There’s no denying that the reason we are drawn to the case of Jeffrey Dahmer is the sheer macabre extremity of his crimes; while other killers who have similar body counts languish in relative obscurity, Dahmer’s grotesque mutilations, necrophilia and cannibalism have captured the darker parts of our imagination. It’s helped by the fact that Dahmer was a clean cut, not bad looking guy, making the depths of his depravity a striking contrast.
Yet the filmmakers behind Jeff, a documentary about the killer, seem sort of ashamed of the gory side of their story. This raises some questions about the line between exploitation and examination (and possibly about my own tastes), as well as what an audience wants out of a documentary about a subject like this. That said, I don’t think the movie’s tip-toeing around the nasty stuff would be so obvious if the film had actually stuck to its own thematic concept.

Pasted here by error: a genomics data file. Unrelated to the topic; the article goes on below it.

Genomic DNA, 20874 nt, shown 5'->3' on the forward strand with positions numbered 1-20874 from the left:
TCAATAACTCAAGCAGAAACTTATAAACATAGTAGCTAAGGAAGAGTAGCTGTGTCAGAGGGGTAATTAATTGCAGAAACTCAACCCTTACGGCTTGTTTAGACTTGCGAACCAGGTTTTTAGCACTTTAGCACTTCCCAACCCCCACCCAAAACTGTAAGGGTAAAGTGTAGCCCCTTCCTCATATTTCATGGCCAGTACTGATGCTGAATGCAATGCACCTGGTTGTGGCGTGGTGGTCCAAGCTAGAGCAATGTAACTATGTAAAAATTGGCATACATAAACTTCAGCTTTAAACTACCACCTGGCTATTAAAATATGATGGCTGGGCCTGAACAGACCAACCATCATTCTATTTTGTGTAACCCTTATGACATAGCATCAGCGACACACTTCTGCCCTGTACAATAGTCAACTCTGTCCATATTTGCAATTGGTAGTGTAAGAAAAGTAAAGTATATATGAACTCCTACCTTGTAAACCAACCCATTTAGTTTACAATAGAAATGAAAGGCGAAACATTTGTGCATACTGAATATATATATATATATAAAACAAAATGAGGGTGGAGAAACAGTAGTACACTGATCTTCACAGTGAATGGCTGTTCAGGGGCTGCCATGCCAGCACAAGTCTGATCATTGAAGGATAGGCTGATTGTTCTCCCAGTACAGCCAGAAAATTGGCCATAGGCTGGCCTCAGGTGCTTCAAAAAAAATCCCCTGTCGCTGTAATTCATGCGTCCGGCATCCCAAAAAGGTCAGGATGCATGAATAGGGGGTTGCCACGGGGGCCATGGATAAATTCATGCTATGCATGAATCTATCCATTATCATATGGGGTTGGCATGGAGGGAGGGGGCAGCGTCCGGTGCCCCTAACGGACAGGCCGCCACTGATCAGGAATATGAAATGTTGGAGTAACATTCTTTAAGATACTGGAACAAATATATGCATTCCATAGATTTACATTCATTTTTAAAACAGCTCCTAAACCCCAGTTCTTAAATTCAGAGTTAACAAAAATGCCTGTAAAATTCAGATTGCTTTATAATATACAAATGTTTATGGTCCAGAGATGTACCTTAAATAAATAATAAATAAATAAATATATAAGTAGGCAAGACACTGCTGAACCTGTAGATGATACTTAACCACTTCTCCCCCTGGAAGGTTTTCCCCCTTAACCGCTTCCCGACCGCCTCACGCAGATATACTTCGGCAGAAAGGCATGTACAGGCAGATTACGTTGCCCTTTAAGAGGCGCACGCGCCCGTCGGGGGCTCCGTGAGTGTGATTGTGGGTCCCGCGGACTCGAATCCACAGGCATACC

The doc focuses on three people impacted by the Dahmer case: the detective who interrogated him, the medical examiner who dealt with the bodies and Dahmer’s neighbor. The mix is missing a relative of one of Dahmer’s victims, but that isn’t the film’s biggest sin. The biggest sin comes in including lifeless, airless recreations of Jeff Dahmer fucking about in Milwaukee between the interviews.
The film would have been much stronger without any Dahmer at all; if he had just appeared in courtroom footage it would have been more potent, and would have allowed the doc to truly focus on these people. But the constant cutaways to a guy in aviators acting poorly undercuts the real life stories being told.
On top of that only one of these stories is truly interesting; Detective Pat Kennedy’s life was hit like a bullet by his association with Dahmer. Those famous courtroom photos of the killer? Dahmer is wearing Kennedy’s son’s clothes. The detective found himself suddenly famous, and from what you gather in the film it impacted his marriage and his very state of mind. There’s a story here, and it feels half told in Jeff.
Jeff ends up a movie that’s not really about anything. The reconstructions ruin the film’s attempts to focus on people impacted by Dahmer, and the film’s squeamishness ruins any low brow thrills we might get. Director Chris James Thompson should have looked at Robinson Devor’s excellent Zoo, a documentary about an outre subject that manages to both look at the philosophy and humanity of bestiality while also delivering shocking moments.